UC Berkeley is working to establish resource centers and consider technology options as a step toward developing methods for regenerating damaged tissues as part of the Center for Dental, Oral and Craniofacial Tissue and Organ Regeneration, or C-DOCTOR.
Ben Wu, UCLA’s principal investigator for C-DOCTOR, emphasized that the consortium is revolutionary in recognizing the need for dental and craniofacial tissue regeneration. This type of tissue engineering has been largely ignored in the past, according to Wu.
Wu noted that the consortium is an “unprecedented resource” that will help provide tissue regenerative services to patients with modern technology. C-DOCTOR is working with regeneration through stem cells eliminating the need for any artificial material, Wu said. He added that C-DOCTOR will also expand the research available to clinics.
“This consortium is about infrastructure to overcome that bottleneck that limits science in labs away from the clinic,” Wu said. “We are opening the bottleneck and that’s exciting.”
C-DOCTOR is a $24 million program funded by the National Institute of Dental and Craniofacial Research, or NIDCR. The consortium is made up of UC Berkeley and five other schools, including UC Davis, UCLA, Stanford University, University of Southern California and University of San Francisco. It is led by nine representatives from the different campuses.
NIDCR previously solicited planning grants, according to Jeffrey Lotz, UCSF’s principal investigator of C-DOCTOR.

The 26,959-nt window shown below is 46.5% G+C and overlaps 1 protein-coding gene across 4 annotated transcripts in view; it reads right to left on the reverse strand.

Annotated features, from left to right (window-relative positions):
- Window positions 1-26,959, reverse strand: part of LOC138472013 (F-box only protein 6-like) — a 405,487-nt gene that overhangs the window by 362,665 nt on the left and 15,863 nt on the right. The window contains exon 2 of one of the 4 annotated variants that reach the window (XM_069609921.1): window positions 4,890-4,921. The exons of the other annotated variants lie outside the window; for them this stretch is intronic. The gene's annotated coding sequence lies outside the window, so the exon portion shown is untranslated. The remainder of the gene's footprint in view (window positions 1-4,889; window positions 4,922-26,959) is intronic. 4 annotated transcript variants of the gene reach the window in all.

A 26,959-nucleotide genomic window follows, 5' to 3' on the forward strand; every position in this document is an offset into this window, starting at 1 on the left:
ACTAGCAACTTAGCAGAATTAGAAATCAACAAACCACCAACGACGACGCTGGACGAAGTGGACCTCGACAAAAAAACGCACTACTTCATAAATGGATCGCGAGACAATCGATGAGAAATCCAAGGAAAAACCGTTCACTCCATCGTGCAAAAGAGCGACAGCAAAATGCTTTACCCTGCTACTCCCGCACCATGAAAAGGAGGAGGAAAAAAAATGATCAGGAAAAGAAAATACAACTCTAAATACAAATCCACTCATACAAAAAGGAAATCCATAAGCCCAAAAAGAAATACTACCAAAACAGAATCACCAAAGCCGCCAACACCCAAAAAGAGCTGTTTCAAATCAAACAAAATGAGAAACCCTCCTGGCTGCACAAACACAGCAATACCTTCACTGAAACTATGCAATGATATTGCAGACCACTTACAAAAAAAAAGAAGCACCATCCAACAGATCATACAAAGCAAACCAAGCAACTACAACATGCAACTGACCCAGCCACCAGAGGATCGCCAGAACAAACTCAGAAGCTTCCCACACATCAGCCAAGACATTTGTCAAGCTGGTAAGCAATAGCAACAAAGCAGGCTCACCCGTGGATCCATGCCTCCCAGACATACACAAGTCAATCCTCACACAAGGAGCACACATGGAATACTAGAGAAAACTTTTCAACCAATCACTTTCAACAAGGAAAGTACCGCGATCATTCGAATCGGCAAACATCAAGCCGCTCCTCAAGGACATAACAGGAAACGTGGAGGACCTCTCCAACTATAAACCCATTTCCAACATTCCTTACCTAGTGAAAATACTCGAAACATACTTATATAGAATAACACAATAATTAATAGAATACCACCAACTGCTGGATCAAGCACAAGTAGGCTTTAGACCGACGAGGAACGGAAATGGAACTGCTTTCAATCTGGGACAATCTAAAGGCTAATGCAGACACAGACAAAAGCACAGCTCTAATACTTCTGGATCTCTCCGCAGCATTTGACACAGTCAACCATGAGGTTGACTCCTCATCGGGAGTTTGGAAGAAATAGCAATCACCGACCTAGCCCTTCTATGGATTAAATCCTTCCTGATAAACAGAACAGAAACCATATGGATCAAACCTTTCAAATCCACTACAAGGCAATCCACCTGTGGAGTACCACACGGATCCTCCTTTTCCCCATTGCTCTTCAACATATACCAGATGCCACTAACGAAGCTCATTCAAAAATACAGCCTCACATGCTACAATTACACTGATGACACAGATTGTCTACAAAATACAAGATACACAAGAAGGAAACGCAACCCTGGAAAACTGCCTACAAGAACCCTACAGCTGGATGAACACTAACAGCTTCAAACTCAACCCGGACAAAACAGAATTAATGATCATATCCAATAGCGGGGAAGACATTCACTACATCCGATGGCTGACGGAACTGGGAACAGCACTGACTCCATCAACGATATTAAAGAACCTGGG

After the resource centers are established and appropriate technology is sourced, C-DOCTOR representatives will select top candidates who can provide the technology in order to move the research into clinical trials. This type of comprehensive preclinical work is necessary for the Food and Drug Administration to approve clinical trials, Lotz said.
Currently, the consortium is in discussions with healthcare companies such as Zimmer Biomet and Johnson & Johnson, which have devices and biological solutions to aid regenerative methods, according to Lotz.
“We hope we will have a portfolio of technology at different stages that will be clinically available in five to eight years,” Lotz said. “The technology needs to be clinically adapted, technologically feasible, address an important clinical need and … be commercially viable.”
Nadya Lumelsky, the director of the tissue engineering and regenerative medicine research program at the NIDCR, said the goal of the consortium is to bring promising regenerative medical technology to clinical practice. Lumelsky added that regenerative medicine is also an important area for investors.
“This is a promising area of research and technological development (for regenerative medicine) because we all believe that once in clinic this technology can make very significant impact on human health and potentially not only relieve symptoms of disease, but, in some cases at least, provide cures,” Lumelsky said.